Even after the fact, it is important to establish the truth of things. That’s especially the case after the recent Liberal leadership spill, given that considerable acrimony remains about the removal of Tony Abbott as Prime Minister. There are a number of pro-Abbott and anti-Turnbull talking points still in active circulation – particularly on this site – that are just wrong. So let’s set the record straight.
But first, let’s go back to the reasons why Abbott’s leadership was terminal, why he was never going to win another election, and why he had to be removed. Any one of these four reasons was sufficient; none can be rebutted.
1. Government. He lost control of the nation’s finances. The budget deficit worsened under Abbott and he sent Australia to historic, record-breaking levels of debt.
2. Integrity. He broke numerous promises, including scripted pre-election promises made on-camera.
The most pathetic thing about this is that these promises were broken quickly and glibly, with no political payoff. Just to pick one example, he promised not to cut the budget of SBS, but then reduced it by $25 million, a drop in the fiscal ocean. No payoff, and his word was now worthless. In every single instance, his promises were broken unnecessarily, with no substantial win in either politics or policy.
3. Governance. He had a dysfunctional, chaotic, command-and-control leadership style reminiscent of Rudd, with numerous cases of policy on the run. He appointed mates and supported them even when they turned out to be duds. He gave his chief of staff unprecedented executive power and then mocked people who said that this was out of order.
4. The killer: Betrayal of colleagues. He attacked and denigrated his own parliamentary colleagues, in public, in the media, because they insisted that he fire his chief of staff. Removing him immediately became a matter of personal integrity for other members of cabinet. What politician of any character is going to support a leader who is out in public, calling them weak and sexist? Because of this particular error, removing Abbott was not only strategically right, but moral and just.
Why he chose to conflagrate his own political career defending a staffer is not a question we can answer here, but the sad fact is that he did. Each of the four points is damning, but the fourth point is the worst. It was an unpardonable political sin. There was never going to be any escape for him after that.
Okay, so that’s the case against Abbott, and it’s pretty much iron clad. I haven’t even included all the terrible political tactics and messaging, which, while bad, wouldn’t on their own have justified toppling him. Now that we understand why Abbott needed to be removed from office as fast as possible and with extreme prejudice, let’s turn to some of the the pro-Abbott, anti-Turnbull talking points that continue to circulate, so that we can debunk them.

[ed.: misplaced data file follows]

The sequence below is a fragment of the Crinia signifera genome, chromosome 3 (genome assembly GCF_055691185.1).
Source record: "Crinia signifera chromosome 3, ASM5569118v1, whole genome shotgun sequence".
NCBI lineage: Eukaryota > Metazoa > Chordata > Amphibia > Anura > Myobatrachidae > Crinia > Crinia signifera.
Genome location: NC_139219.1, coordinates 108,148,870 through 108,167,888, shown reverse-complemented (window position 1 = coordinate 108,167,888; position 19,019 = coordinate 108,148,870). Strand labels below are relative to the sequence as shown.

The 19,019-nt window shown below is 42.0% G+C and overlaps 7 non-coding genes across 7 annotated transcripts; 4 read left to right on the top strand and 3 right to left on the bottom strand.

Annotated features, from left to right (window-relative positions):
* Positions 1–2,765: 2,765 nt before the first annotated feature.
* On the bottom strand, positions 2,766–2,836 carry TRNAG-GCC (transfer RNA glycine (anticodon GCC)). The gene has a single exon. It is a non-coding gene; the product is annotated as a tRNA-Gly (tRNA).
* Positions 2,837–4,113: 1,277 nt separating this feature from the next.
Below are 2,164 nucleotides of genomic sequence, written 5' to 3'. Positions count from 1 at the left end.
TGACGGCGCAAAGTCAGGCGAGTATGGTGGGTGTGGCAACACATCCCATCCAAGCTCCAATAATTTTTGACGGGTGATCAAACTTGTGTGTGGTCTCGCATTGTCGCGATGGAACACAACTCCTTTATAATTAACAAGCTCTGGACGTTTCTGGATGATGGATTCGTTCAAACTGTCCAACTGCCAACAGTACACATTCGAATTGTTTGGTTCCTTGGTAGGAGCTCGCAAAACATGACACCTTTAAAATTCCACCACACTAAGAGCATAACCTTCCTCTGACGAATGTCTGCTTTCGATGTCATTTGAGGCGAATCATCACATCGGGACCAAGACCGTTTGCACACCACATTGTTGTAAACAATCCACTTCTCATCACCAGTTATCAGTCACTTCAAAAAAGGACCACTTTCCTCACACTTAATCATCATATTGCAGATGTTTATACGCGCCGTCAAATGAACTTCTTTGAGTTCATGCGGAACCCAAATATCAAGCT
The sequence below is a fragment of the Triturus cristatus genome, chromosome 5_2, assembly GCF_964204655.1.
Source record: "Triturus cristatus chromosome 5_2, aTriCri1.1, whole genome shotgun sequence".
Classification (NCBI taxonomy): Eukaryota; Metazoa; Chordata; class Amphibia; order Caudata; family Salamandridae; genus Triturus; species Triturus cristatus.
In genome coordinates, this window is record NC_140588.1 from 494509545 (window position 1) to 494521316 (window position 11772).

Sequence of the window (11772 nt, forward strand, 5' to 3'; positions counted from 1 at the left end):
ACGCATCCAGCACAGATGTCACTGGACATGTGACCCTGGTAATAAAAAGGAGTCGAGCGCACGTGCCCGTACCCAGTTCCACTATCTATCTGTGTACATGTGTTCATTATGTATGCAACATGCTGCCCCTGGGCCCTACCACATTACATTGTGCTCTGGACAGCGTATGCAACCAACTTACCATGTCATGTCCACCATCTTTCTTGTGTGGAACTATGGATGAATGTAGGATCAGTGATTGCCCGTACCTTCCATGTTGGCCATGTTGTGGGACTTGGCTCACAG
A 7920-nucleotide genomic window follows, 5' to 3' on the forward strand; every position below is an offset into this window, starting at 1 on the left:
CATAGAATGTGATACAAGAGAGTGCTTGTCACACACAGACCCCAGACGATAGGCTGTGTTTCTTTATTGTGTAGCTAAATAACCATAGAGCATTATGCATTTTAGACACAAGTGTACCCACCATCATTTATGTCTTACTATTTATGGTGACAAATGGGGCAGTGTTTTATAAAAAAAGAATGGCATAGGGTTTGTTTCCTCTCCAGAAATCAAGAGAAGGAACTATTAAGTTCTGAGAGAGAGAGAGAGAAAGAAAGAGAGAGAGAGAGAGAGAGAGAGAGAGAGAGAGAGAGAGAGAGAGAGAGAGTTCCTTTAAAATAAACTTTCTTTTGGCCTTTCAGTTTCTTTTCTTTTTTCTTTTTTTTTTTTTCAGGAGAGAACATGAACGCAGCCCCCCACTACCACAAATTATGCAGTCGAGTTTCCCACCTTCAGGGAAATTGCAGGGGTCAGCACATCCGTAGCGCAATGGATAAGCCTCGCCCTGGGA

“The media were never going to let him succeed.”
The media didn’t make him attack his own colleagues in defence of a staffer. The media didn’t make him appoint and keep Joe Hockey or Bronwyn Bishop. The media were following the story. And the big political story is summarised in the four points listed earlier.
Abbott was so bad at handling the media, he couldn’t even perform well in an interview with Andrew Bolt. Bolt was one of his strongest supporters in the Australian political media, yet Abbott’s “Bolt” interview was so wooden it was embarrassing to the point of being unwatchable.
“There were the leaks. They did him in.”
What cabinet leaks? Oh, the ones about how Cabinet had lost confidence in the prime minister? Thoseleaks? Yeah well, sorry but that’s pretty important information. If the nation is having a crisis of governance, I want to know, and I don’t want to find out after the fact.
Of course, there were also subsequent leaks from Cabinet about how Abbott went off at them about leaking. Which was actually kind of funny, except that again it illustrated that the Prime Minister had lost control of his own government.
“Turnbull white-anted Tony.”
Abbott blew the budget, Abbott lied to the public, and Abbott was irresponsible in governance. They are the things that brought him down, and Turnbull didn’t make him do any of them. Abbot was not brought down by “white anting.” That’s just a paranoid myth.
However, yes, it is true that there were occasions when Turnbull made trouble for Abbott. But he didn’t do it in a Rudd or Gillard white-anting way, he did it out in the open, in plain sight.
And anyway, what did Turnbull publicly oppose Abbott on? I’ll tell you what: Abbott’s lack of moral compass. I’ll give two examples.